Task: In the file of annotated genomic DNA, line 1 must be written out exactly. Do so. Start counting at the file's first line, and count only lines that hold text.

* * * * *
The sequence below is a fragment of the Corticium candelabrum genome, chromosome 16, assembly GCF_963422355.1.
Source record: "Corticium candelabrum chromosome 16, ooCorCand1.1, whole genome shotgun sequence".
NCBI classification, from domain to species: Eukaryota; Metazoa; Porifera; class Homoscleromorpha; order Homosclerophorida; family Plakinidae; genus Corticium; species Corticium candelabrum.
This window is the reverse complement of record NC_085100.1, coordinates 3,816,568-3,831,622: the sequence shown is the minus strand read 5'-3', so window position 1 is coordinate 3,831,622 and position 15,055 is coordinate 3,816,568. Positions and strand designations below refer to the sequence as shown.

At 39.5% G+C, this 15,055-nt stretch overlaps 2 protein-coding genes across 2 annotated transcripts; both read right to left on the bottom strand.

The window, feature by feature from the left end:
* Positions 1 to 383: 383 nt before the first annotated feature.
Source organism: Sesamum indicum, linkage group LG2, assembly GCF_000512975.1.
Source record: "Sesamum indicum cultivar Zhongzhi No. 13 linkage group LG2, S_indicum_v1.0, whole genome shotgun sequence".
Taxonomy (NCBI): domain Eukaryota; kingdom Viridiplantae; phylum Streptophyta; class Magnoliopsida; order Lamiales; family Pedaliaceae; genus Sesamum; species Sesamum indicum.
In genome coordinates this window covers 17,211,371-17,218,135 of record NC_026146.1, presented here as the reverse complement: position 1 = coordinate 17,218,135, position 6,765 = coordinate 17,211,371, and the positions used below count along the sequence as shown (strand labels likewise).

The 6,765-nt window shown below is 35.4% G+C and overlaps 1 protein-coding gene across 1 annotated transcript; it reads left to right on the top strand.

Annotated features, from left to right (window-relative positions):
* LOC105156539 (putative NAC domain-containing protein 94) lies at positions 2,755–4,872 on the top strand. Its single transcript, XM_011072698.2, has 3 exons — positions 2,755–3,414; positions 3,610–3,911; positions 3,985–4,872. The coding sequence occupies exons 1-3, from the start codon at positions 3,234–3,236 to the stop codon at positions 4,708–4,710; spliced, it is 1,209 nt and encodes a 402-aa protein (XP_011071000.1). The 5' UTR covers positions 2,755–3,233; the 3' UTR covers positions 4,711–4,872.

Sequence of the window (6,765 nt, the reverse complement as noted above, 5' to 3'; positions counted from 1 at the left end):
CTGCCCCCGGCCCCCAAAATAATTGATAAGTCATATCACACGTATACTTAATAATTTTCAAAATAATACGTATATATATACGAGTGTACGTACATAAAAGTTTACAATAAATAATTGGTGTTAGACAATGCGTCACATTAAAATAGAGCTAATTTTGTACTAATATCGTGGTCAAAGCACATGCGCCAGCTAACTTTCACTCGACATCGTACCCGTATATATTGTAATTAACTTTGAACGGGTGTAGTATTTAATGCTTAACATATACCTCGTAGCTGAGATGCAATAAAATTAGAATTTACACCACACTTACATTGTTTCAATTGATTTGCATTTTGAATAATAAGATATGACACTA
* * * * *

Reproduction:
The sequence below is a fragment of the Corticium candelabrum genome, chromosome 16, assembly GCF_963422355.1.